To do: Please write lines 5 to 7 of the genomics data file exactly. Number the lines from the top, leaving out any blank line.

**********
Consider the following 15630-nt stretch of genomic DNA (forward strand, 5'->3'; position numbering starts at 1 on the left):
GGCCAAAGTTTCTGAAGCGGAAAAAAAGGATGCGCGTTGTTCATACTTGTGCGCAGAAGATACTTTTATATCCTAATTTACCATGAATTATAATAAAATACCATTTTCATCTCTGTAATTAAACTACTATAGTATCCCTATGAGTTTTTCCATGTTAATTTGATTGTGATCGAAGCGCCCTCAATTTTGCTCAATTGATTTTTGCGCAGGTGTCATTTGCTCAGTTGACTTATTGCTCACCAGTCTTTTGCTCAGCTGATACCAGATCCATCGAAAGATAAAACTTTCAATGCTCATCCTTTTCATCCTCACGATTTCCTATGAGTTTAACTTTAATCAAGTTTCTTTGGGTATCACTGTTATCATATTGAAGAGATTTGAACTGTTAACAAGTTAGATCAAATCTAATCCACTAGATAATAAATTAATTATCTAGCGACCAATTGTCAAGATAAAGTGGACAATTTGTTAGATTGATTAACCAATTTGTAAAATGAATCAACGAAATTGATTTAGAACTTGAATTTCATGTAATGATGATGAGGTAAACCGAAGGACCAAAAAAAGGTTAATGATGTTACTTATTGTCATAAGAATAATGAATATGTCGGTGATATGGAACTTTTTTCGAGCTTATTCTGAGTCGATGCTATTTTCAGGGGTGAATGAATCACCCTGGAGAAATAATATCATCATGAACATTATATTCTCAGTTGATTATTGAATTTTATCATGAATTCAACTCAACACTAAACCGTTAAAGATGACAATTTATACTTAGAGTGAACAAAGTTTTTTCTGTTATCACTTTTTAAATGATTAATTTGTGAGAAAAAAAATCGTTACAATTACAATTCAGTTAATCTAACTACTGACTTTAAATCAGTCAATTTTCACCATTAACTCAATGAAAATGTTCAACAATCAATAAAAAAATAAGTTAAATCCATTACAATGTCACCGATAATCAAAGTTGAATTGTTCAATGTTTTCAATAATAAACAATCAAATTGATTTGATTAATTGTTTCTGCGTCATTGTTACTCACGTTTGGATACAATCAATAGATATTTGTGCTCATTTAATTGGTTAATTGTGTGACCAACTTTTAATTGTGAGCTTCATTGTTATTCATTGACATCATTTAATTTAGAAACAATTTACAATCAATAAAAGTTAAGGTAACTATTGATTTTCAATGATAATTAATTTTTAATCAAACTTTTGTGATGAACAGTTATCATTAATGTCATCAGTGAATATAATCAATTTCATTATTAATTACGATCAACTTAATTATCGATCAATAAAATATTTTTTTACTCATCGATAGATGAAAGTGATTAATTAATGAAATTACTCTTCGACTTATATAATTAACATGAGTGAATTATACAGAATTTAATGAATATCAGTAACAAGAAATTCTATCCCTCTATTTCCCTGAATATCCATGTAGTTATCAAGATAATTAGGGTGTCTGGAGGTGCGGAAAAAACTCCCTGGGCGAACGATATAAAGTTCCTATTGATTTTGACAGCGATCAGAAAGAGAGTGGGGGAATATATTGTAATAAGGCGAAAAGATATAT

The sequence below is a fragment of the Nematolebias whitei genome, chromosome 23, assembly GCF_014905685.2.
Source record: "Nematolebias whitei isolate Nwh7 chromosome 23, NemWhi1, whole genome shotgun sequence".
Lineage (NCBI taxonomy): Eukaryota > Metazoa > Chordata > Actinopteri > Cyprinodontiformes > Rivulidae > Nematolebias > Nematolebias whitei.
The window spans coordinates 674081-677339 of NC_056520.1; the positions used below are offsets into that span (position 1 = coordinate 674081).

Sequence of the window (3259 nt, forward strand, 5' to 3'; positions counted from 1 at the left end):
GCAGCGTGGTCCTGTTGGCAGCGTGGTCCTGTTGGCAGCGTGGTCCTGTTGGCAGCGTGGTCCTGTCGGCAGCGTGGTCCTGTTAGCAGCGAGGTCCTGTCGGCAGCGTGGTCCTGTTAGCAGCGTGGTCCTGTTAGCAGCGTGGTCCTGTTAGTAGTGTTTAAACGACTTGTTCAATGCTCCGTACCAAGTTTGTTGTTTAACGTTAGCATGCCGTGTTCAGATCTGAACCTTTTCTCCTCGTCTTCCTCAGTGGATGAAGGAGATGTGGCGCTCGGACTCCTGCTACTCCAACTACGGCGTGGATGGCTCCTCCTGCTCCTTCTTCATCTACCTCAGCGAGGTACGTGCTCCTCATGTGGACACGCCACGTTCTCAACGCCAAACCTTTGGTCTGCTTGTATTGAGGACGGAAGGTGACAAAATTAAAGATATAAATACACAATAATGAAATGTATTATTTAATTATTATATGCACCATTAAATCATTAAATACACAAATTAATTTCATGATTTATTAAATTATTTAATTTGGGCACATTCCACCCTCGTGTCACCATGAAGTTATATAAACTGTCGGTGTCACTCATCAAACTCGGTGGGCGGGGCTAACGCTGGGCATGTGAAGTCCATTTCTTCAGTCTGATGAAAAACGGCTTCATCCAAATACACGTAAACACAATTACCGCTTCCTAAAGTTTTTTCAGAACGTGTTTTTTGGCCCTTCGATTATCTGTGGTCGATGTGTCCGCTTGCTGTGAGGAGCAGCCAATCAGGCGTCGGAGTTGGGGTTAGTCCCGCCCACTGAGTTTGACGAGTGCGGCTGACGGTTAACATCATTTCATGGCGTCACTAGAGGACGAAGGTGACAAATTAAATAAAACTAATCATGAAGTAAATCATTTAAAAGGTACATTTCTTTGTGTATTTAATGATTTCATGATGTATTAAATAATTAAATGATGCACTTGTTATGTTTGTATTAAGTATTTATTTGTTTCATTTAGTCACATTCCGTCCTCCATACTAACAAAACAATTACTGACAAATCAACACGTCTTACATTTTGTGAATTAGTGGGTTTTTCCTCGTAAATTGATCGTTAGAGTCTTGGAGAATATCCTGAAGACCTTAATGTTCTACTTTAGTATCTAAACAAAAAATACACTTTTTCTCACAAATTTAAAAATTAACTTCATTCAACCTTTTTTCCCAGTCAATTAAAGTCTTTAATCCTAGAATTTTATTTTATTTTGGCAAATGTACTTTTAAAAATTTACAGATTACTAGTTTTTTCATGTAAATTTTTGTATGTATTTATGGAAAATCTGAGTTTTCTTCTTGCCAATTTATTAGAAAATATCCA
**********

Lineage (NCBI taxonomy): Eukaryota > Metazoa > Chordata > Actinopteri > Cyprinodontiformes > Rivulidae > Nematolebias > Nematolebias whitei.
The window spans coordinates 674081-677339 of NC_056520.1; the positions used below are offsets into that span (position 1 = coordinate 674081).

Sequence of the window (3259 nt, forward strand, 5' to 3'; positions counted from 1 at the left end):